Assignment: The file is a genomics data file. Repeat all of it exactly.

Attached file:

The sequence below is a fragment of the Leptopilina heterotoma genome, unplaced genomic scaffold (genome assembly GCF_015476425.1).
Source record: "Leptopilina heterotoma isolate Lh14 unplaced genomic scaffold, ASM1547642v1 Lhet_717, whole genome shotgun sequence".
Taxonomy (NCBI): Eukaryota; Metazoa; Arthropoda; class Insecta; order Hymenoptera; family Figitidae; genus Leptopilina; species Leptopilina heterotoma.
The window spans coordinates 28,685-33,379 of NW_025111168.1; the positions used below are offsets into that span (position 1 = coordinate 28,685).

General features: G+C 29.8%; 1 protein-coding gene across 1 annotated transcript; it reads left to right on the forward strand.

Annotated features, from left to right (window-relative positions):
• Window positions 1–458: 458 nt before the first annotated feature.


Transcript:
The sequence below is a fragment of the Leptopilina heterotoma genome, unplaced genomic scaffold (genome assembly GCF_015476425.1).
Source record: "Leptopilina heterotoma isolate Lh14 unplaced genomic scaffold, ASM1547642v1 Lhet_717, whole genome shotgun sequence".
Taxonomy (NCBI): Eukaryota; Metazoa; Arthropoda; class Insecta; order Hymenoptera; family Figitidae; genus Leptopilina; species Leptopilina heterotoma.
The window spans coordinates 28,685-33,379 of NW_025111168.1; the positions used below are offsets into that span (position 1 = coordinate 28,685).

General features: G+C 29.8%; 1 protein-coding gene across 1 annotated transcript; it reads left to right on the forward strand.

Annotated features, from left to right (window-relative positions):
• Window positions 1–458: 458 nt before the first annotated feature.